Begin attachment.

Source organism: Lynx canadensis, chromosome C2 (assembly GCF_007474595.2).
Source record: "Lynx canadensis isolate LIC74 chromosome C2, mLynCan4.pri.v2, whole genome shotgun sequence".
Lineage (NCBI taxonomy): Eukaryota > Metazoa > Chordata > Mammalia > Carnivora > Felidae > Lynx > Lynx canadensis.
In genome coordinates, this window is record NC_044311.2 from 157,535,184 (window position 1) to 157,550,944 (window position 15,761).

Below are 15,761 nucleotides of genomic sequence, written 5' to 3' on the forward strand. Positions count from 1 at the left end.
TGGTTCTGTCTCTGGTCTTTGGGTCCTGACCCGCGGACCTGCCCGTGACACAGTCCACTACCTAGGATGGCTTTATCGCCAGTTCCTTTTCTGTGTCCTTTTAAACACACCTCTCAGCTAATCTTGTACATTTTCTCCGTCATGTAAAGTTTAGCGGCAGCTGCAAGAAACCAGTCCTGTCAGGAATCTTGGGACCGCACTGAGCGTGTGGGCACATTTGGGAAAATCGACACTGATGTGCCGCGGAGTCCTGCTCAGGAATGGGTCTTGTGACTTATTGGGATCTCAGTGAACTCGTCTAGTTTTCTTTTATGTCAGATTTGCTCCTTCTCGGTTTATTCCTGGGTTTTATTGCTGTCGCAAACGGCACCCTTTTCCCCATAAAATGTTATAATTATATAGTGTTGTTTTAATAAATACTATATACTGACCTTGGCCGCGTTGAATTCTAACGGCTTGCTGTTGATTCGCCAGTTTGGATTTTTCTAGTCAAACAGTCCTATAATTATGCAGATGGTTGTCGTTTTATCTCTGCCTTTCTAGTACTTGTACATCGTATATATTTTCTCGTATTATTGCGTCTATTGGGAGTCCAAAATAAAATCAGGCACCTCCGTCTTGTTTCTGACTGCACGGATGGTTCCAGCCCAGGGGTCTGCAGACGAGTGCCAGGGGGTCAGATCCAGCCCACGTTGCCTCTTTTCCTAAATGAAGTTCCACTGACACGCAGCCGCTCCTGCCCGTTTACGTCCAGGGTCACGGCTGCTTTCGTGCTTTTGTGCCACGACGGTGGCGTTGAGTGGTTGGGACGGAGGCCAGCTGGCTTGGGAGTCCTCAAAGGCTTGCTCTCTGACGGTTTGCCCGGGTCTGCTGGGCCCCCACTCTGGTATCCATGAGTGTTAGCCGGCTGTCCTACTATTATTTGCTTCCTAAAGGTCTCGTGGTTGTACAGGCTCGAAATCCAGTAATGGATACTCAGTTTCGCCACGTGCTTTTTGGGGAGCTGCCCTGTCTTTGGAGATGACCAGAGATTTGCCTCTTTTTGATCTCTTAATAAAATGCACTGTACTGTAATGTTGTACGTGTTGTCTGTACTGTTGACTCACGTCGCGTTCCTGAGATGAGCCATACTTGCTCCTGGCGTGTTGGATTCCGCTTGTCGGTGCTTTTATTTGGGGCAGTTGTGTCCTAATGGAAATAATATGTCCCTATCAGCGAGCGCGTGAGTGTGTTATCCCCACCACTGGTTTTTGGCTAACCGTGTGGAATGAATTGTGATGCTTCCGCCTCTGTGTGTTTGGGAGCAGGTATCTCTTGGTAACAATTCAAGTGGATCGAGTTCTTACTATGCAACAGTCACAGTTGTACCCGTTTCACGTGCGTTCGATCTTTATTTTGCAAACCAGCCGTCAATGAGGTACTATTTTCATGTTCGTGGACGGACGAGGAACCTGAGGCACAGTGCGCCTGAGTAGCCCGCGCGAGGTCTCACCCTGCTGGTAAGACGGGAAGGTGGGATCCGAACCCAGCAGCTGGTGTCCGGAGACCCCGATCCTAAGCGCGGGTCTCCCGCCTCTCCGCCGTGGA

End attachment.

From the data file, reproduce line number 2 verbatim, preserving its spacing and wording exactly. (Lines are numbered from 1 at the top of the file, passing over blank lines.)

Source record: "Lynx canadensis isolate LIC74 chromosome C2, mLynCan4.pri.v2, whole genome shotgun sequence".